the above photo courtesy ISM, credit Darrah Foster.
All other photos copyright Thomas Armstrong 

Indepedence Seaport Museum did something new this year. They rolled three different events from the past into one very rich weekend. The Philadelphia Wooden Boat Festival, the Pirate Battle and the Tall Ships weekend were all combined to produce the Old City Seaport Festival. I was unable to attend on Saturday, the nicer of the two days, weather wise, due to being out of town, but made it down on Sunday. The forecast was for rain, and as a result, some of the small boats that had been there Saturday didn't return. The rain held off, and though overcast and threatening, it was a very good day. Lots to see and do. The presence of so many tall ships was nearly overwhelming and represented a sizable chunk of American nautical history, spanning centuries. There was live period music and many craft vendors inside the museum.
This is now a paid event, and I initially felt the price was a bit high until I realized that it included entrance to the museum's collection, things for children, but most of all a chance for a tall ship sail! I'm sure this event will grow both in popularity and recognition, as it has so much to offer. Well done. My only regret is that, through my own ignorance, I missed the second floor balcony beer garden.

Originally posted by Thomas Armstrong on 70.8%

Saturday, October 13, 2012

30th Mid Atlantic Small Craft Festival at the Chesapeake Bay Maritime Museum

A couple of looks at the waterfront and activity on the Miles River

Coming in from the race is James Miller in Fretless, a 26' Tancook Whaler built by Peter Van Dine in Qwings, MD, 1979.

Photo courtesy Elizabeth Lourie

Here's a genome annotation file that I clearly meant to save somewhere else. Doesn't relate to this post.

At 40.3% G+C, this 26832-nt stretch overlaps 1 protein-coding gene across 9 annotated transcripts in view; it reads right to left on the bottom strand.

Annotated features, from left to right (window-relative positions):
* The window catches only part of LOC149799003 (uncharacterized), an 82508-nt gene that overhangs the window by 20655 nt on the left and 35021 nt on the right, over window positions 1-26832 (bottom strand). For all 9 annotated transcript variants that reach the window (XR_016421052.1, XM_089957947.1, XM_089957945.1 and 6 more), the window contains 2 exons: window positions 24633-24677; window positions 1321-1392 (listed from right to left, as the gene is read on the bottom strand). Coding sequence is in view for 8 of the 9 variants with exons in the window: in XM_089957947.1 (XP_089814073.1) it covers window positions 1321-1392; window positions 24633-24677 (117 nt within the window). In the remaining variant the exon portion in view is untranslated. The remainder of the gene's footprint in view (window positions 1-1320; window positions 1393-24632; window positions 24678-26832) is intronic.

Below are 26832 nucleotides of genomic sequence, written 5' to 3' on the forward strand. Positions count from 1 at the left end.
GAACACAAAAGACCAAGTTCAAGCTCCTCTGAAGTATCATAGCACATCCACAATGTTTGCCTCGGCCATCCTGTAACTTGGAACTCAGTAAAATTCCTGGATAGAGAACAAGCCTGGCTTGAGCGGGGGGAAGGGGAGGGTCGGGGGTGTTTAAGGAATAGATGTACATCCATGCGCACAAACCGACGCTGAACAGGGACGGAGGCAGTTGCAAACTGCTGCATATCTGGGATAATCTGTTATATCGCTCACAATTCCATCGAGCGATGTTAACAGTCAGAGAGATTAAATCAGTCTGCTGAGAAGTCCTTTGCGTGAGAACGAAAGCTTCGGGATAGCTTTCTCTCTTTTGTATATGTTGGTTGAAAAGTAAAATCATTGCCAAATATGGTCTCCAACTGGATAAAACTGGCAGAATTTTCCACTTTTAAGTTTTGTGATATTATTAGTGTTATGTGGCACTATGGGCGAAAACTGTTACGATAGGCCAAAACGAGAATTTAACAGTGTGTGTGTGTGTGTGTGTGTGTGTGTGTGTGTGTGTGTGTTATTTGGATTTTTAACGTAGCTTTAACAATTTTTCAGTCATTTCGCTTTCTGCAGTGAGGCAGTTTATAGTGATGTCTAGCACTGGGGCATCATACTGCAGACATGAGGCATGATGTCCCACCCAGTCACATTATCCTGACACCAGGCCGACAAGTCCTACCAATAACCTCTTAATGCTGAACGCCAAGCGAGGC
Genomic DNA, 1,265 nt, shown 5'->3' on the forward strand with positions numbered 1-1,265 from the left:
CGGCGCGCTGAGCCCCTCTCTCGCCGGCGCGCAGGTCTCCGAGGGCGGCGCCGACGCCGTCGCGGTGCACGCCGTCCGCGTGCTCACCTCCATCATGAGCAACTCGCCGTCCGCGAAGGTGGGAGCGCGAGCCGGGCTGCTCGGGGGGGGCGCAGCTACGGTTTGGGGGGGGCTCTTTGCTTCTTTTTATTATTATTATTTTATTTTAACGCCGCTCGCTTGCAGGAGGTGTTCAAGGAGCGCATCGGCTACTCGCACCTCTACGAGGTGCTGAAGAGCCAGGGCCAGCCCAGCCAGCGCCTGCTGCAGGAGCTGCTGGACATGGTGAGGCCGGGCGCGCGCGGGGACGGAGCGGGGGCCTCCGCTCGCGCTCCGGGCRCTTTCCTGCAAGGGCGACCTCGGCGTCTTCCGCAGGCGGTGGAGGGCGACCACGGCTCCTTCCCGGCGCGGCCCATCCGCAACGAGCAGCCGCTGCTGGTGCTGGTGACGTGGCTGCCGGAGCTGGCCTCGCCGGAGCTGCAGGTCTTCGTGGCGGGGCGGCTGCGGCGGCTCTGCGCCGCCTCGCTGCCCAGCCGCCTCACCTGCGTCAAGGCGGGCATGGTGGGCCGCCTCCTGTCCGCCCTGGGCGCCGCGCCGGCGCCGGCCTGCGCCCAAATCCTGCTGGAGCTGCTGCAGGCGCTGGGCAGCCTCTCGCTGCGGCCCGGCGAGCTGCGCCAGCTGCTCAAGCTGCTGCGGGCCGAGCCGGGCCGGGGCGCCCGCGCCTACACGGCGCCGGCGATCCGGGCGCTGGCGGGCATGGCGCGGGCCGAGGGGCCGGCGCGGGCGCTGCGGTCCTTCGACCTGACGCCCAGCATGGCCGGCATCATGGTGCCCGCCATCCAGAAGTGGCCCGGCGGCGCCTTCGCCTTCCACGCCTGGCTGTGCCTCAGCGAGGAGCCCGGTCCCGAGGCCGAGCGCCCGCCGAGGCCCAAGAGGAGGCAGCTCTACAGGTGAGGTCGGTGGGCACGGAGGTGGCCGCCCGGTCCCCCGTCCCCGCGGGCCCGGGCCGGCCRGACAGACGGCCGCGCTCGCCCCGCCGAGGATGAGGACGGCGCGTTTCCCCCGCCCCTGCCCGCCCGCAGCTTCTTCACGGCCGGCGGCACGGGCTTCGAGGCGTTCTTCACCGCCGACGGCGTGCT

Pete at the dock taking care of the details

Here's Dark Star, a smart little round stern sharpie.

I just caught the owner as he was pulling out, said she was a 'Gardner' sharpie, no more info.

While the above two boats were new to me, this Welsford Navigator, Slip Jig, is a perennial visitor,owner built by Kevin Brennan

Just in from the race is another regular face at the MASCF, Andy Slavincus  and his Olin Stephans Blue Jay.

Tim Shaw added a sailing rig to his self designed and built outrigger canoe/proa Al Demany Chiman, and went to the races. Tim blogs about his boat activities @ Chineblog.



This marvel, and I am unsure of her name, was built by the Lavertue brothers,

 In Dan Sutherland's NY shop,

And fitted out with Bob Lavertue hardware. She took a spill in the race, but has recovered nicely.

Man and Baidarka become one.

Sultana Projects built this replica of the John Smith shallop a few years back.


She now resides at the CBMM.

The museum grounds have some terrific displays,

like these found in the appentice boatshop.

Bessie Lee is a seaside bateau,, from the Eastern Shore of VA. These boats worked both the bay and ocean sides of the penninsula. She has three mast steps, visible on the foredeck, to accommodate various conditions. Built c. 1820 by Hanson Downes, Capeville VA.

A big chunk of something destined to become part of a restoration, though I'm not sure which boat.

 Rosie Parks in her restoration shed.
The skipjack Rosie Parks was built in 1955 in Dorchester County by legendary boatbuilder Bronza Parks, for his brother, Captain Orville Parks, Sr. The sailing oyster dredging workboat was named after their mother. The skipjack is now under historic restoration at the Chesapeake Bay Maritime Museum.

Keel detail


Her new deck is almost finished caulking.

Doesn't she look grand!

All photos copyright Thomas Armstrong except where noted
Another grand day in St. Michaels, MD. This festival never fails to please the small boat enthusiast. While it's not as broad in scope as Mystic, it's every bit as engaging and satisfying. That's a tall order. A little rain towards the end of the day dampened no ones spirits. It's a great museum doing really good work, and hosts a multitude of interesting weekends. Check it out if you aren't familiar with them. My day at the festival was followed by crabcakes, shrimp and drinks with my companions in charming St. Michaels.. Doesn't get any better.

Sincere thanks to John Ford and Tracey Munson for easing my way, and to all the participants in #30!

Originally posted by Thomas Armstrong on 70.8%